While the law plays catch-up, some social media sites are taking matters into their own hands, since it’s on these platforms that a substantial amount of revenge porn occurs. This past spring, Facebook announced that it was taking steps to combat the sharing and posting of non-consensual intimate images. According to Antigone Davis, Head of Global Safety at Facebook, the site will utilize a combination of photo matching technology and trained members of its community standards team to not only help remove images flagged as revenge porn, but also prevent them from being re-shared or re-uploaded. In the event someone tries to share or upload a photo that Facebook has taken down, a pop-up will appear telling them that it’s a violation of the site’s policies. It will not be able to be shared on Facebook, Facebook Messenger or Instagram. In many cases, the account which posted the photo in the first place will also be deactivated.

Of course, it’s still largely up to victims to report instances of non-consensual pornography, but the fact that Facebook is taking significant steps to find a solution to the problem of photos being re-uploaded or posted is notable. CCRI worked with Facebook to create a guide on its site that helps people report images on a variety of websites, including other social media sites, image hosts like Flickr and even Google search results. There is also a Facebook-specific guide detailing how users can report images and strengthen their privacy settings. Other social media sites, like Twitter and Reddit, have implemented strict rules regarding revenge porn to try and combat it, but it may be that extra tools like those Facebook is deploying are necessary.

What can you do to protect yourself and your family?

Although this won’t help in the event someone takes photos or video of you without your knowledge or consent, thinking twice before you snap and share is wise. Remember that even people you think are trustworthy could betray you, whether intentionally as a form of revenge or simply through carelessness, such as passing along a photo to their friends. In a world where even non-photographic data can be used to blackmail and harass people, and scammers and identity thieves lurk around every corner, being extra cautious around what you post and share is not a bad thing. Reviewing your security and privacy settings, as well as using strong passwords, can go a long way. If you do become a victim, there are resources like withoutmyconsent.org and CCRI which offer legal advice, psychological support and help with getting content removed.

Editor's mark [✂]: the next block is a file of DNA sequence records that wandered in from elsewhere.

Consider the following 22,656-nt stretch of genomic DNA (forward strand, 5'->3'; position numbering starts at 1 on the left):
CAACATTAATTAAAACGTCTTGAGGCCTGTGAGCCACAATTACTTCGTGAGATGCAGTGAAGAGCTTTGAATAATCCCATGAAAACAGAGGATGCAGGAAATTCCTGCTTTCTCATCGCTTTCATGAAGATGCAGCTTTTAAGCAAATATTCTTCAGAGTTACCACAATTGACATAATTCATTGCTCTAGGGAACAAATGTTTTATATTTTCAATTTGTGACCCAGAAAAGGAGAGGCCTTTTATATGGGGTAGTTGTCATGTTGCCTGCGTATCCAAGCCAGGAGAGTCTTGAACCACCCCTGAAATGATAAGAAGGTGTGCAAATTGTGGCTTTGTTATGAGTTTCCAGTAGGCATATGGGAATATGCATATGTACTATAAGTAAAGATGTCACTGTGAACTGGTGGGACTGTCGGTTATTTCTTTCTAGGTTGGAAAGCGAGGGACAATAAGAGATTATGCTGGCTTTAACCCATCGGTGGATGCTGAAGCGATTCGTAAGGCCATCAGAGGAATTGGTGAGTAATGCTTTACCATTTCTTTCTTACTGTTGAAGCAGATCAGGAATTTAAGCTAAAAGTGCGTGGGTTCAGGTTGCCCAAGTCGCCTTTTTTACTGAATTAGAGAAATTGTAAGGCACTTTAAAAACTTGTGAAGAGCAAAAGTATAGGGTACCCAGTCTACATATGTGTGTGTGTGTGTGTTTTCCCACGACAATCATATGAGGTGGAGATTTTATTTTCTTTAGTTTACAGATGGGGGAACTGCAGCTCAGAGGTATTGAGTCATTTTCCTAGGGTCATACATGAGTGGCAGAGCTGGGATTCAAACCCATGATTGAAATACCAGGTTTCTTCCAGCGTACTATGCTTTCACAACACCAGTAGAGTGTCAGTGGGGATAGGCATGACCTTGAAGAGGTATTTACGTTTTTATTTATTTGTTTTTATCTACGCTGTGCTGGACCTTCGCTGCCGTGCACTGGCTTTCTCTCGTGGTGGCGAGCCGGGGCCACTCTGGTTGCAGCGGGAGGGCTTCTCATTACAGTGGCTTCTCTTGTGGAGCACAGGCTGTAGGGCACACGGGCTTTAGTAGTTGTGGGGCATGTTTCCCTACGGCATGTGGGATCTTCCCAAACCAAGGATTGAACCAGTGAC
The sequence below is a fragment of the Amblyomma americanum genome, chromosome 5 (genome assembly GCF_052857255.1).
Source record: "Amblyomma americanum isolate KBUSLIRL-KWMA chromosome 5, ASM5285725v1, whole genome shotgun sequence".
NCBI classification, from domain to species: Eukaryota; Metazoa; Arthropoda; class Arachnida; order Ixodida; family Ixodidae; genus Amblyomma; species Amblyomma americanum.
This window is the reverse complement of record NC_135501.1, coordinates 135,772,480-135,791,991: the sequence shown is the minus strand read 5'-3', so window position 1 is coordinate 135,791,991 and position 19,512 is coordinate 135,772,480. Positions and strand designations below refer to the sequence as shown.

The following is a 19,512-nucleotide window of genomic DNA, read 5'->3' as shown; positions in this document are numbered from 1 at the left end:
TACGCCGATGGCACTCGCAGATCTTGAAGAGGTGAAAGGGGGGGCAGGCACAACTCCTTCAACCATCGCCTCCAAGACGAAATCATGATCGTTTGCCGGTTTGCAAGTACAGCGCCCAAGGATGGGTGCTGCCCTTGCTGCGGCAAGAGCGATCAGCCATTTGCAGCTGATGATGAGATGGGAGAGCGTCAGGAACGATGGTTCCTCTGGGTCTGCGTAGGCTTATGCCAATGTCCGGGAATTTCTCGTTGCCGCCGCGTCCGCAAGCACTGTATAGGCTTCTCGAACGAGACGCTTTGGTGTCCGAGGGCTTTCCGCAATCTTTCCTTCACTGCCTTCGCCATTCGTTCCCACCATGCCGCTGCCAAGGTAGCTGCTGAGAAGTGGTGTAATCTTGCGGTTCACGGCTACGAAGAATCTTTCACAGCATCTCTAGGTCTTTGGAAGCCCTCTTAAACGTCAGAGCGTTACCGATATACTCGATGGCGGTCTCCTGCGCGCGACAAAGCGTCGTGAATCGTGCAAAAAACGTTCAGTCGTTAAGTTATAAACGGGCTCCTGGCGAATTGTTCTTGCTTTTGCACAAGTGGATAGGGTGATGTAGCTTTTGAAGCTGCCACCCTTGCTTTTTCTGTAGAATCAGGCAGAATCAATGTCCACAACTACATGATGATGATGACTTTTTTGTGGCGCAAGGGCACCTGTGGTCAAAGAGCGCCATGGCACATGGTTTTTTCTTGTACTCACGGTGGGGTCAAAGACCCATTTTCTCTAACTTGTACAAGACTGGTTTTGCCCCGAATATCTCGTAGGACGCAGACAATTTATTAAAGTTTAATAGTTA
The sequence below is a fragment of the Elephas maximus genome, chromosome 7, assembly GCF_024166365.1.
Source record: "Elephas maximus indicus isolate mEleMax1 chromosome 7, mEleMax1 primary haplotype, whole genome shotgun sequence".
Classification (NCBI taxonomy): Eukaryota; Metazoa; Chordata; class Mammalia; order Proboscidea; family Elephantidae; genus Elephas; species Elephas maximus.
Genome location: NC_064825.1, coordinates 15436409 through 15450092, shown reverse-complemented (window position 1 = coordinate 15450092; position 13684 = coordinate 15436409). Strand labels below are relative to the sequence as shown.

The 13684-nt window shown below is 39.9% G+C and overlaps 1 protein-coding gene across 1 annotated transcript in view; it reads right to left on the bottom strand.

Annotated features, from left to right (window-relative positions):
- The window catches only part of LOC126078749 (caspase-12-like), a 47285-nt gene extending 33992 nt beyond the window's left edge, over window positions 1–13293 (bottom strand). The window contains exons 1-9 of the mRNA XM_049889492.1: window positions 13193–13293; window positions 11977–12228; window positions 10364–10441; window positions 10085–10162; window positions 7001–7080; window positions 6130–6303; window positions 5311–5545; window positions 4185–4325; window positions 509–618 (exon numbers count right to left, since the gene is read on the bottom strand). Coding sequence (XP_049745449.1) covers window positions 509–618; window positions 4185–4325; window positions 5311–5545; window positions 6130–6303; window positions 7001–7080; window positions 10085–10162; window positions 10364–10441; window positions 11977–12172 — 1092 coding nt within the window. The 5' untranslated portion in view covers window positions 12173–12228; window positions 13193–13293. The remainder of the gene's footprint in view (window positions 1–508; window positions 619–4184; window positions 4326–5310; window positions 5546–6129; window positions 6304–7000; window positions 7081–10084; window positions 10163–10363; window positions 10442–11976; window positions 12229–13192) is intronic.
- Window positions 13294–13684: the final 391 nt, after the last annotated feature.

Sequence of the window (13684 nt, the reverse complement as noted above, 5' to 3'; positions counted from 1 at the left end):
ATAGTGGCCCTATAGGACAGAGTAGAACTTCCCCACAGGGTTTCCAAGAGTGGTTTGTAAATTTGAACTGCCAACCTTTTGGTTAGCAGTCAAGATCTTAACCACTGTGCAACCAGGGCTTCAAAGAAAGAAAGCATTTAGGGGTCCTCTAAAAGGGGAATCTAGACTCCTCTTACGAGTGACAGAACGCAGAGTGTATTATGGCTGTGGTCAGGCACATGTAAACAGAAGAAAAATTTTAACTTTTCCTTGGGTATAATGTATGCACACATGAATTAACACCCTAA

Parents and guardians should also remember that this is not an issue faced only by adults. Though up-to-date figures are difficult to come by, sharing sexual images is relatively common among teenagers these days, made easy by apps like Snapchat which “delete” photos and videos within a specific time limit. A survey conducted in 2008 found that 22% of teen girls and 18% of teen boys reported sending semi-nude or explicit photos; nearly a decade later, it’s likely those numbers have risen dramatically. Talk to your kids and teens about the potential consequences of taking and sharing explicit or suggestive images, as well as discuss the support available if they do become a victim of non-consensual pornography or other forms of cyberharassment.

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About Author

Jocelyn Baird

Jocelyn is a NextAdvisor.com writer with a love for coffee, reading and all things personal security. She covers identity theft, credit monitoring, people search and credit cards. She has been a guest on several radio shows nationwide and her cybersecurity and personal finance expertise have been featured by Forbes, USA Today, Kiplinger’s Personal Finance, The Huffington Post and more. She is a graduate of Syracuse University with a dual degree in Writing and Rhetorical Studies and Anthropology. Follow her on Twitter @JocelynAdvisor.